St. Vincent Diving

There are numerous reef formations with incredible assortments of fish at several of the finest dive sites in the world for scuba diving. There are several diving tours available, and the great dive shops you can find here can’t be beat! Both experienced and novice SCUBA divers will be amazed at the variety of dive sites, ranging from spectacular wall dives to relaxing drift dives.


Frogfish and seahorses are a common sight in the plankton-rich waters here. Diving off St. Vincent is for beginners and pros alike. St. Vincent’s coast is mountainous, with steeply shelving coasts, so that most dive anchorages are within 20 yards of the shore, in 20-30 feet deep waters.

A major attraction is the black coral, which is found fairly close to the surface, from around 30 feet; in most of the other nearby islands, it is much deeper, often from 160 feet. Black Coral, long treasured for distinctive jewelry is protected now, so don’t remove any of it. It’s a fascinating sight though, appearing in six different colors.

On the deeper “wall dives” the black coral grows in thick forests, in a variety of shapes and forms – whips, bush and fern can all be found.

Deep dives off St. Vincent reward the diver with outstanding walls literally covered with encrusting sponges, forests of coral in many colors and plenty of big lobster. Large schools of blackbar soldierfish congregate out in the open and part slowly, looking annoyed, to let some diver pass through.

Shallow dives are done among the giant boulders created back in St. Vincent’s volcanic past. Crowds of seargent majors guard their eggs until they hatch on the sides of these boulders. Tiny flame angels, the smallest of their species and a rare sight indeed, often hide on the sandy bottom between the big boulders.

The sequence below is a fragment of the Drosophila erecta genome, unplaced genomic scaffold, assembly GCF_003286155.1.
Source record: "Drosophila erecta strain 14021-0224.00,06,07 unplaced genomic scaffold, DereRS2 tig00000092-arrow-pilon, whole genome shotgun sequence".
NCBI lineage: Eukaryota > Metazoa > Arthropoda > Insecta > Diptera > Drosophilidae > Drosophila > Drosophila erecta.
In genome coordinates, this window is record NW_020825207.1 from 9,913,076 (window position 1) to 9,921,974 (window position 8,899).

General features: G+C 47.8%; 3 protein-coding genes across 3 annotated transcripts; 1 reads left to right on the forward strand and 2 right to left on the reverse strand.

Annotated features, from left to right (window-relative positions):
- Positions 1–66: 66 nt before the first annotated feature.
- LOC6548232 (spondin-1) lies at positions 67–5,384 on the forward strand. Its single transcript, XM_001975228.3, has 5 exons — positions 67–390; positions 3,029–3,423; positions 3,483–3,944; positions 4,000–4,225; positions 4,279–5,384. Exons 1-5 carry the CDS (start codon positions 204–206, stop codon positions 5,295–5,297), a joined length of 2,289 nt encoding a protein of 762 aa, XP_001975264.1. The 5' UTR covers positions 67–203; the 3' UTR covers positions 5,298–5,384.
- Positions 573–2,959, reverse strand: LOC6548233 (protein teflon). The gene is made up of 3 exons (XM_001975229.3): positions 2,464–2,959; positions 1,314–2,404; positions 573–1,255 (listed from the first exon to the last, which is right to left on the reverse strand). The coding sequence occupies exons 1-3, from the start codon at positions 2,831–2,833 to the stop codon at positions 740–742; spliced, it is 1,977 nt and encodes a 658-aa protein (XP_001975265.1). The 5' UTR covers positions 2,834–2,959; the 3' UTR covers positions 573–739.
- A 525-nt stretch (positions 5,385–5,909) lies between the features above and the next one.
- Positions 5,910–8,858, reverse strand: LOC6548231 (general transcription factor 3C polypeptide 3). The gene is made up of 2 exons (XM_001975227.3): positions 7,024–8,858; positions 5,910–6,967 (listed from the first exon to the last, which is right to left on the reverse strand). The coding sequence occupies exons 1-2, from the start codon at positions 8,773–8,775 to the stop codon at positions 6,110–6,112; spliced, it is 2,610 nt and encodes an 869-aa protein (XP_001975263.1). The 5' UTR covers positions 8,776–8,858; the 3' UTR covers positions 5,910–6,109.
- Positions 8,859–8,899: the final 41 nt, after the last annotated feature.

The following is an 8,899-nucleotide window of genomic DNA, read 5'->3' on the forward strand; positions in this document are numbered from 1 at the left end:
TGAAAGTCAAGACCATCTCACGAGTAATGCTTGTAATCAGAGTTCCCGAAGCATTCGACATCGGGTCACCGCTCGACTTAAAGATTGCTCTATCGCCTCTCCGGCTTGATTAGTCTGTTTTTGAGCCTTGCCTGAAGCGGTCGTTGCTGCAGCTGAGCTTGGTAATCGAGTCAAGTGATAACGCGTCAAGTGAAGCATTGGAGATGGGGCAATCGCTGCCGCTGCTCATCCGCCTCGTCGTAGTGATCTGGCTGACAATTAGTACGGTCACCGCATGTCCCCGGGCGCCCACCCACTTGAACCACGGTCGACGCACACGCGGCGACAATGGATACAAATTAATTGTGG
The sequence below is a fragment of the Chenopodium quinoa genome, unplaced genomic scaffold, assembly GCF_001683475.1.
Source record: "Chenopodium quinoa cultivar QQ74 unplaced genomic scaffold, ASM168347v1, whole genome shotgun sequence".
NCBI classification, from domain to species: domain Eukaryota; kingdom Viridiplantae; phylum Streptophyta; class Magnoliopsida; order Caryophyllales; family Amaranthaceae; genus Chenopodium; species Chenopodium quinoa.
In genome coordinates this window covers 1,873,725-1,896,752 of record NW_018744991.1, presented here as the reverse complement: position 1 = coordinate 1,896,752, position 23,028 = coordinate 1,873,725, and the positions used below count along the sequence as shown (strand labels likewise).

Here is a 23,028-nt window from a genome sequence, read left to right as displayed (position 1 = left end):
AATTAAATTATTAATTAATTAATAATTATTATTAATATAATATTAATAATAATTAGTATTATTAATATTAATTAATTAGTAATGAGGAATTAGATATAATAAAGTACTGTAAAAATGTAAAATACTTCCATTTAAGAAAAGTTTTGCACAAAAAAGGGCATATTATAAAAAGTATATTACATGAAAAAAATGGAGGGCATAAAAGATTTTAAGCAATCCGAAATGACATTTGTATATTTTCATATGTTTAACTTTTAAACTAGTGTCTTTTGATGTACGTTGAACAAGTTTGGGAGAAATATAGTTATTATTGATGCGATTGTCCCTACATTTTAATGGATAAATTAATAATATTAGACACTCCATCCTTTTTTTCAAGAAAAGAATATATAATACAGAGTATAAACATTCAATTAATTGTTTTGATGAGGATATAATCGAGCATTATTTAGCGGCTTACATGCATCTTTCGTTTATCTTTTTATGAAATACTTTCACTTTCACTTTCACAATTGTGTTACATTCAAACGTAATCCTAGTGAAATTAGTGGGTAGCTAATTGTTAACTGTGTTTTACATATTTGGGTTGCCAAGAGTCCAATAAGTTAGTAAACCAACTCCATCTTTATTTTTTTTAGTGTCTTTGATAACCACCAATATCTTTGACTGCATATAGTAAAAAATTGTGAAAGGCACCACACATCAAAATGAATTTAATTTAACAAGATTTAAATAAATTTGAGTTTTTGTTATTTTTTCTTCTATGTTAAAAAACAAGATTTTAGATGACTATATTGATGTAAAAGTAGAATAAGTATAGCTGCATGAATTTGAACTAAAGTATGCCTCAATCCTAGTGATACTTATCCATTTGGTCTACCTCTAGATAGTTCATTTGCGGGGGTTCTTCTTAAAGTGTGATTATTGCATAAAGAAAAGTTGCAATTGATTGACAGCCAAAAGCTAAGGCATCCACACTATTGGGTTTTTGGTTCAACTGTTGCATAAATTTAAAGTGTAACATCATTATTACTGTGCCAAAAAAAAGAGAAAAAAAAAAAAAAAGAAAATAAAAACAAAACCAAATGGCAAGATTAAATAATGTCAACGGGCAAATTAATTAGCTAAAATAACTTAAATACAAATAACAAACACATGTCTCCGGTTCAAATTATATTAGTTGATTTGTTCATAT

In Mayreau, shallow drift dives are an effortless way to experience the bright colors of corals, sponges and abundant fish life. You can choose a shallow dive in a forest of sea fans and rods where trumpetfish and filefish disguise themselves between the branches.

Sting rays, eels, clusters of lobster and large angelfish are common there. A bit deeper you’ll find giant gorgonians and corals with small fish everywhere.

All diving is done via small, personal dive shops. No diver will have to deal with groups of 30-40 divers here. Usually boats take six or fewer divers and will pick up and return divers to a yacht. You will very likely be the only divers on the site for the day.

Instruction, certification and good quality rental gear is available at most of the world-class dive shops found throughout St. Vincent and the Grenadines.

This thorough diving information was provided by a fellow traveler who diligently logged our diving experience.  He runs a very successful pest control service in Toronto Canada.  Not always the prettiest of subjects, however, sometimes it is necessary.  Check out his website at